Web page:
When he was attending Michigan State, Seth Mitchell often would wake up and almost immediately begin entertaining thoughts of skipping class. So many distractions, so many other social opportunities availed themselves to the standout football player that academics seemed inconsequential during those moments.
But Mitchell managed to sling his body out of bed and be in his classroom seat by the required time, keeping in mind the value of a college degree even though an athletic scholarship had him on a path to the NFL.
Little did Mitchell appreciate at the time how that determination would impact his post-graduate career, when the Brandywine native decided to give it a go as a heavyweight fighter after a knee injury dashed aspirations of playing professional football.
These days, instead of rising for class or attending study hall, the undefeated Mitchell (24-0-1, 18 knockouts) has been challenging his physical limitations while training for his HBO-televised bout against Chazz Witherspoon on Saturday night in Atlantic City for the vacant North American Boxing Organization title.
The fight is scheduled for 12 rounds, a first for Mitchell, 29, who hasn’t gone longer than eight rounds in his career. Only one of Mitchell’s last nine fights lasted beyond the third round, and all came via knockout.
“No one wants to study all the time. No one wants to go to class every single day and sit in there for those grueling hours,” said Mitchell, who received a degree in criminal justice with a specialization in security management. “But it’s something you have to do if you want to achieve a certain goal. If you want to reach the apex, you’ve got to do what you’re supposed to do, and that just goes with boxing.”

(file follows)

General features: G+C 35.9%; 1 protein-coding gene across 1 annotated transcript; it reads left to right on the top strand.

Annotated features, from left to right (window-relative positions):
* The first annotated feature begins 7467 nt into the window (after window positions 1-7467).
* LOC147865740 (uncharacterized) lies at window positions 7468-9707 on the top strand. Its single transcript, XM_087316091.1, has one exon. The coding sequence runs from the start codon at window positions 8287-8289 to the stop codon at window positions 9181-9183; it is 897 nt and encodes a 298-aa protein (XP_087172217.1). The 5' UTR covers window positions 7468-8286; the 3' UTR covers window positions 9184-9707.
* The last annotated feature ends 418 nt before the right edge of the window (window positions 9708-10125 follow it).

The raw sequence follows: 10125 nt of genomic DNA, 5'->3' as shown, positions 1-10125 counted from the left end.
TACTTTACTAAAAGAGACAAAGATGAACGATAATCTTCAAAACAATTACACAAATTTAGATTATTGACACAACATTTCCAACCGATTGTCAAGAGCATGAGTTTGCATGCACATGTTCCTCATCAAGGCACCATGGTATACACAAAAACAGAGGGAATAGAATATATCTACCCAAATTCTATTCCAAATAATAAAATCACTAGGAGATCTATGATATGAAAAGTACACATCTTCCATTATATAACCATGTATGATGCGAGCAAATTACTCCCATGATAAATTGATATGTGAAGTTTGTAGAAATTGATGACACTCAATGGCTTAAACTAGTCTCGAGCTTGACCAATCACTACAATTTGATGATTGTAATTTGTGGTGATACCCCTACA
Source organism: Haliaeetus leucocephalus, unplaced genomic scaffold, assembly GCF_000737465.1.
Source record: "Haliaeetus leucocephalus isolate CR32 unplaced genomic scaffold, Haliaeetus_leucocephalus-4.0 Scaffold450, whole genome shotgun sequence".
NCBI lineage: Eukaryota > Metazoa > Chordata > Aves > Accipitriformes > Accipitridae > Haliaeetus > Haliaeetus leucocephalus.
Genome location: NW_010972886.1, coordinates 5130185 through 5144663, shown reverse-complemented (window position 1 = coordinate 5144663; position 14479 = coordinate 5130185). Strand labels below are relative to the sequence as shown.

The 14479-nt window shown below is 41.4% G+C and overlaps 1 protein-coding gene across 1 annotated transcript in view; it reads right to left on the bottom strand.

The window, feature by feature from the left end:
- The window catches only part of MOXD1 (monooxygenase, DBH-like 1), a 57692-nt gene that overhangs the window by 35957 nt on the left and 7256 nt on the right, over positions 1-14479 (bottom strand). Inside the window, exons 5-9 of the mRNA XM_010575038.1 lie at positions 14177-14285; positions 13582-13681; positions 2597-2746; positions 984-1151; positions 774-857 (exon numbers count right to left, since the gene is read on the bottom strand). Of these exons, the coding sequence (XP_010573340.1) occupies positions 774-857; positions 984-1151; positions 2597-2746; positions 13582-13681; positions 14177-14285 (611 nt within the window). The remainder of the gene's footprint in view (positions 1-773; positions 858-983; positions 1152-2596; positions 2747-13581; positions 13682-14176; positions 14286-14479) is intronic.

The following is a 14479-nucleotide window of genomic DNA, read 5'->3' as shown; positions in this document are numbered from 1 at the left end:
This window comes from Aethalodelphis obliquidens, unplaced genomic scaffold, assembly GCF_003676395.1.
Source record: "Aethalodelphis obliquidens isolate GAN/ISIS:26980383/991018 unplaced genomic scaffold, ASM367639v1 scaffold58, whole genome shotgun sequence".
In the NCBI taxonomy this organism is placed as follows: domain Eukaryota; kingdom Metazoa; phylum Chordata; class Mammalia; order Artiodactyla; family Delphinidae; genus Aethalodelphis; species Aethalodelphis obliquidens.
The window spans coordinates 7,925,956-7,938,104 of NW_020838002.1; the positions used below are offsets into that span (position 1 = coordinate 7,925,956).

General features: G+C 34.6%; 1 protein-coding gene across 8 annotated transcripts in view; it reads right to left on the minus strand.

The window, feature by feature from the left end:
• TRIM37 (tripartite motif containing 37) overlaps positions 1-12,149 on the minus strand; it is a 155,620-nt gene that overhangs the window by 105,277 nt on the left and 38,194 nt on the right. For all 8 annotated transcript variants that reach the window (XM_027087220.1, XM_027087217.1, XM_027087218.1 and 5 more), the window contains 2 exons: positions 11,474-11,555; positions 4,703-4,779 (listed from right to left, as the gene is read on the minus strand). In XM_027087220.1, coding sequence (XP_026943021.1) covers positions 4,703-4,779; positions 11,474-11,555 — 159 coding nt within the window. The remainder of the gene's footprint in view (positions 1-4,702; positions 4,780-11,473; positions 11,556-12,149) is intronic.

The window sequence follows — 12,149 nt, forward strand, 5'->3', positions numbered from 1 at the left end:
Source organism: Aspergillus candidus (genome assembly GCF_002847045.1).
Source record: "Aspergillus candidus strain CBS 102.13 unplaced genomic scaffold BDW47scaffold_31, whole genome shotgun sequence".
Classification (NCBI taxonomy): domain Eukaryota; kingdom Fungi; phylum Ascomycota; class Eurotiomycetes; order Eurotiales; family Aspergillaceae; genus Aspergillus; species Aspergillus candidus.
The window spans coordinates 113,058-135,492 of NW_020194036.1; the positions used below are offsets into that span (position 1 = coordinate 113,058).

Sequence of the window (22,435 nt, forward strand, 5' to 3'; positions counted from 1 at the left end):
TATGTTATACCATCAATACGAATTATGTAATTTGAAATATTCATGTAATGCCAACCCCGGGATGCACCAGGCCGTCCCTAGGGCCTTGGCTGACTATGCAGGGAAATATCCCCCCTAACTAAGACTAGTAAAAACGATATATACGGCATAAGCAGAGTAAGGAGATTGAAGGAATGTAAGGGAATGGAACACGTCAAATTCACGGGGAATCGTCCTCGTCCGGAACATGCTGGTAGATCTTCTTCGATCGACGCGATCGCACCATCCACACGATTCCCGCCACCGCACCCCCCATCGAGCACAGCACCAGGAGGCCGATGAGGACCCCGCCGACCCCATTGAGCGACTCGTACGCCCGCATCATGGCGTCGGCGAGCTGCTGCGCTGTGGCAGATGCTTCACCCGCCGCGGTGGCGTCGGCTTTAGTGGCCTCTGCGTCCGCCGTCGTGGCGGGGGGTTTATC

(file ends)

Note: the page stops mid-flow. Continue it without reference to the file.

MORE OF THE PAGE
Witherspoon, meantime, also owns a college degree, making this the uncommon fight in which the principals easily could be part of the white-collar workforce rather than trading blows inside the boxing ring.
Witherspoon’s path to college was through an academic scholarship, although he received multiple offers to play Division I basketball and run track. The Philadelphia-born fighter elected to pursue a degree in pharmaceutical marketing at Saint Joseph’s after amassing a 3.8 grade-point average in high school, and Witherspoon (30-2, 22 KOs) joked if he weren’t in the fight game, he’d probably be carrying a briefcase.
Witherspoon, 30, began his amateur boxing career before graduating in 2005, winning a pair of local Golden Gloves titles and a national Golden Gloves championship. He also placed second in the U.S. championships in 2004 to qualify for the Olympic trials and made the U.S. Olympic team as an alternate.
“I believe Seth is that same type of guy,” Witherspoon said. “When I read up on him, and from what I’ve seen and heard, he’s somebody that’s worked hard in athletics and in football and became an all-American, and he’s doing that in boxing now, too. What he’s doing speaks for itself in a short amount of time.”
Mitchell’s ascent through the professional ranks came after just 10 amateur bouts; considering he started to box relatively late in his athletic career, his trajectory is on an accelerated pace compared with other notable heavyweights. Fort Washington’s Riddick Bowe, for instance, didn’t get his first major title shot until his 32nd fight.
With a victory over Witherspoon, Mitchell’s opportunity to fight unified heavyweight champion Wladimir Klitschko probably would come within his next several bouts and certainly before the 30th fight of his career. A win also would reinforce Mitchell’s standing as the most promising candidate to bring the unified heavyweight championship back to the United States for the first time in more a decade.
“I know if I don’t win this fight against Chazz Witherspoon, it’s just going to set me back,” Mitchell said. “I want to keep this train moving, keep the hype going, just keep my momentum. I think that’s big because ultimately my goal is to fight for the championship and hopefully become financially secure and win the heavyweight championship of the world.”